According to the latest report from the National Audit Office, the Home Office estimated it would need to pay out compensation worth between £120 million and £310 million to 15,000 people. By the end of March 2021, the department had received 2,163 claims and has paid £14.3 million to 633 people. Despite the apology and the government’s promise to work quickly to put things right to those who have been wronged, there have been massive delays to the scheme leaving a huge backlog of outstanding cases. The National Audit Office also pointed out that there are only 6 full time case workers to support over 15,000 potential claims.
Gareth Davies, the head of the NAO, said: “The Windrush Compensation Scheme was rolled out before it was ready to receive applications and two years after it was launched, people are still facing long waits to receive their final compensation payment. Since December 2020, the Home Office has made some progress, but it needs to sustain its efforts to improve the scheme to ensure it fairly compensates members of the Windrush Generation in acknowledgement of the suffering it has caused them”.
During the tenure of the scheme over 21 people wrongly accused of being so-called ‘illegal immigrants’ have died without receiving compensation, including Paulette Wilson who died in July 2020. Her daughter Natalie Barnes said, “The Home Office still operate the hostile environment policy which contributed to the death of my mother. Before she passed, she was struggling with the forms and lack of support and respect from the Home Office. The scheme needs to be moved so there is proper justice to families like mine.’ Paulette had been through not only having to prove her very existence in a country that had been her home since she was 10 years old but then after the trauma, prove the trauma.
Stephanie O ‘Connor is still mourning the loss of her mum Sarah who moved to the UK as a child in 1967 and died in July 2019. She says:
‘For my mum the compensation scheme has come too late, and I am so disappointed that it is still taking this long for people to get what is owed to them. I just hope that people get compensated fairly for everything that they have been through.’
The compensation scheme was meant to help people get their lives back on track as well as renumerate people for the hardship caused by the government’s acknowledged part it played in abusing the rights of Black British Citizens. Instead, the scheme has been far too complicated for victims to use, with very little support for those making claims. Again, the burden is placed on the individual. This is no apology and effort to put things right, instead there are yet more hoops to jump through. Over the last two years there have numerous reports and news stories on the failure of the scheme. It is impossible to place a value on the impact this had had on the victims, affecting their entire lives, the mental stress and the turmoil they have endured. It is a sad fact that the compensation scheme and application process was created behind closed doors, with no public input and no one to represent the Windrush victims.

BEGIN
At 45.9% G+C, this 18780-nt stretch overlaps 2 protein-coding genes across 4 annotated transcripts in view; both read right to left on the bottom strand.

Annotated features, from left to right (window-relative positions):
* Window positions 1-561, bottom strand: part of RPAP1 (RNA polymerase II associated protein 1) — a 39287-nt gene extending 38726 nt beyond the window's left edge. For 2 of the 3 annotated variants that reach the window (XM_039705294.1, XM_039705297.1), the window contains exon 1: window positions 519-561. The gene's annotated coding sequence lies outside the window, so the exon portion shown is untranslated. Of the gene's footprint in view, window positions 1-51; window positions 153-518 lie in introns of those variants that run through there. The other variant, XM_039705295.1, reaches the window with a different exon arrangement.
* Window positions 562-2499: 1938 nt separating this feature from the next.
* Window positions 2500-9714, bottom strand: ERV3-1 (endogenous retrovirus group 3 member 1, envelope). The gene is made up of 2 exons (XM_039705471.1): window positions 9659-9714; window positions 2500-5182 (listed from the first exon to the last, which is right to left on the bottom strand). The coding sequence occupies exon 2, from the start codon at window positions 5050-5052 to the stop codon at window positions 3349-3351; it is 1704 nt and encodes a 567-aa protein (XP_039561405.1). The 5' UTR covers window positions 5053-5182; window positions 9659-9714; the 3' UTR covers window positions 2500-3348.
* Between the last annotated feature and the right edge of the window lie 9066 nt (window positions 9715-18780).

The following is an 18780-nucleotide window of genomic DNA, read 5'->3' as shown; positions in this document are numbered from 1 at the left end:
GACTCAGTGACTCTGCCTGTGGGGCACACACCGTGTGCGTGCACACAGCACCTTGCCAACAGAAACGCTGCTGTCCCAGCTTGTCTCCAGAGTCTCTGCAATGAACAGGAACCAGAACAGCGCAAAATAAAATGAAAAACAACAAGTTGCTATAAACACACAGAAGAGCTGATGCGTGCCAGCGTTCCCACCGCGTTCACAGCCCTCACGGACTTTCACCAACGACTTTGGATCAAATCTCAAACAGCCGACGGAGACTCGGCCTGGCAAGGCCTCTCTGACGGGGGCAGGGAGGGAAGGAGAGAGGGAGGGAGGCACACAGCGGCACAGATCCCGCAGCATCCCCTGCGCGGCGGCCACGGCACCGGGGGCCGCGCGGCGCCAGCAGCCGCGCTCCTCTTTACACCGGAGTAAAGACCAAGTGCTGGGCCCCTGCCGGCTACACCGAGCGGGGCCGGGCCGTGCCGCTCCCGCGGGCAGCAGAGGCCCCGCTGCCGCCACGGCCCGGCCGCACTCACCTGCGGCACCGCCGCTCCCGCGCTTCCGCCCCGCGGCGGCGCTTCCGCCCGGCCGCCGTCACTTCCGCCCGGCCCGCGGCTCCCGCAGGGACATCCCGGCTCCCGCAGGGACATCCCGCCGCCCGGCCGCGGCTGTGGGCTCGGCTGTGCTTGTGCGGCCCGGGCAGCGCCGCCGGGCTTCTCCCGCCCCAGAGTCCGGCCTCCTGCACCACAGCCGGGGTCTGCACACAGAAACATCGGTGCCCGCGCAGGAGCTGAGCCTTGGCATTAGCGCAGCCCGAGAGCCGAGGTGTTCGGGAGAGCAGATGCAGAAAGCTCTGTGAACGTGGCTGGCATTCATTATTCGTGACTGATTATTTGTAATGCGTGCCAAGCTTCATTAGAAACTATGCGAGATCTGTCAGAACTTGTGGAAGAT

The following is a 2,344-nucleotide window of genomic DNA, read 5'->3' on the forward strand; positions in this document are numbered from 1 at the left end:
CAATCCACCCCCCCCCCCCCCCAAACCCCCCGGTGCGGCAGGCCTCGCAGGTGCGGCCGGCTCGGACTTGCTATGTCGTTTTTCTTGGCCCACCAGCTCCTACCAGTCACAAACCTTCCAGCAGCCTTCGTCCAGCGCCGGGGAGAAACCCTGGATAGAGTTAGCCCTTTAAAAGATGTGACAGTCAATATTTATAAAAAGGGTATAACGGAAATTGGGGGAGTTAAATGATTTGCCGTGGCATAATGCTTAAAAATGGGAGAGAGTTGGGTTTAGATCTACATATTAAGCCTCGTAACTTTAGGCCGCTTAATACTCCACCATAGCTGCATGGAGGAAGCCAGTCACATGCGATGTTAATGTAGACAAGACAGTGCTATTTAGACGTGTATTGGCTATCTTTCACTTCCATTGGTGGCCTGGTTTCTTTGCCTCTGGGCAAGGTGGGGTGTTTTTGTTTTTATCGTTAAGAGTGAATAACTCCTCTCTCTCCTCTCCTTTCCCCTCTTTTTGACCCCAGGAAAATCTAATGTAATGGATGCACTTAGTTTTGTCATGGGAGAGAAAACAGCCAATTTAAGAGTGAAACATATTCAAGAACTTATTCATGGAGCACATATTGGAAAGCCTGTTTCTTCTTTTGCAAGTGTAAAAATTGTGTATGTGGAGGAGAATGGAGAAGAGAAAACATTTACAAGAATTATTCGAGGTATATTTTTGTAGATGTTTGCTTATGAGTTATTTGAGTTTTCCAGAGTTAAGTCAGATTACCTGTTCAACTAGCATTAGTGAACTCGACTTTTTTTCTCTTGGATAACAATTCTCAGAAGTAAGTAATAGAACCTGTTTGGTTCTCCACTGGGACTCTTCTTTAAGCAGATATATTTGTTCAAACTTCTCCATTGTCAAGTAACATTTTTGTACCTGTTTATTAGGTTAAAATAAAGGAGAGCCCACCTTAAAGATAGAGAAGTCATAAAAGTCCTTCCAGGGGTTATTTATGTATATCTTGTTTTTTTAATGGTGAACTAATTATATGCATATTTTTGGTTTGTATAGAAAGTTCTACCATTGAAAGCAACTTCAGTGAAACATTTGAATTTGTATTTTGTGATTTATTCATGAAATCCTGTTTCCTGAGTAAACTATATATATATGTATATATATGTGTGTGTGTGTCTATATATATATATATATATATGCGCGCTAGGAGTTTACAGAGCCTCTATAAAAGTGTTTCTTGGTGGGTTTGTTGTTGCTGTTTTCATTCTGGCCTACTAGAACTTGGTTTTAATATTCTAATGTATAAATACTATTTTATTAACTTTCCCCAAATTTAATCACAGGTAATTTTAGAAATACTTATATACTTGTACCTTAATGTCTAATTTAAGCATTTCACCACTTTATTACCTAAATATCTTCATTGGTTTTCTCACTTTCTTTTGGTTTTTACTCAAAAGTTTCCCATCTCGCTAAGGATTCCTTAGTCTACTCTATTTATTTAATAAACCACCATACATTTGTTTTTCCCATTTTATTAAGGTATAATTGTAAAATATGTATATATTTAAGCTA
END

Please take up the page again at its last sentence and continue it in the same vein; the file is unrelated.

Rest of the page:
In terms of the victims, we leave you with this: Charlotte Tobierre who has been advocating for her father Thomas said:
“My father worked for over 50 years, paid into a private pension. He was then caught up in the Windrush scandal and told he couldn’t work. He cashed in that pension for bills, rent and food. The compensation team asked for all documentation of the pension, which my father provided. He was then told they do not compensate pensions and would receive nothing for pension loss. All those years working, £14,000 lost just like that, He continues to work now at the age of 67.”
Legacy and Windrush Day
No one born in Britain today knows of a Britain without the impact of the Windrush Generation. Britain has been forever enriched. Imagine British music; fashion, language, books, food, politics and its very culture without the influence of the Windrush Generation and its descendants. It’s impossible. Perhaps though the double-edged success of the Windrush generation is that their contribution to British society and culture is now so easily seen as “British” that the true story of its origins and struggles are ignored or even forgotten. Those arriving during that period bought so much with them and it has become part of our culture today. People come from all over the world to England’s two internationally renowned carnivals, Notting Hill and Leeds West Indian Carnival. Calypso, Reggae, Ska, Punk, R&B, Pop, Funk and Soul are woven into the very fabric of our society. From the likes of Lord Kitchener (who famously sang ‘London is the Place for Me’ as he exited Windrush Empire) and his calypso band in the 50s, to UB40, The Specials, Bob Marley, Janett Kay’s Silly Games and Junior Murvin’s Police and Thieves right through to artists today like Craig David, Lady Leshur and beyond. Think about the food, the dance and the culture that came with them and the staying power of all of these things that have become a part of British culture, not just Black British culture. Notwithstanding the terrible impact of the Windrush Scandal and subsequent scheme, they made their lives here, they were pioneers of their time and they made a success of all they did, even in the face of such adversity.
Despite all this it still took two petitions and a lot of noise starting back around 2009 to get Windrush Day recognised. Official backing was finally given when in 2018 the government announced that an annual Windrush Day would be celebrated on 22 June to recognise and honour the contribution of the Windrush Generation and their descendants and to keep their legacy alive for future generations, ensuring that we all celebrate the diversity of Britain’s history.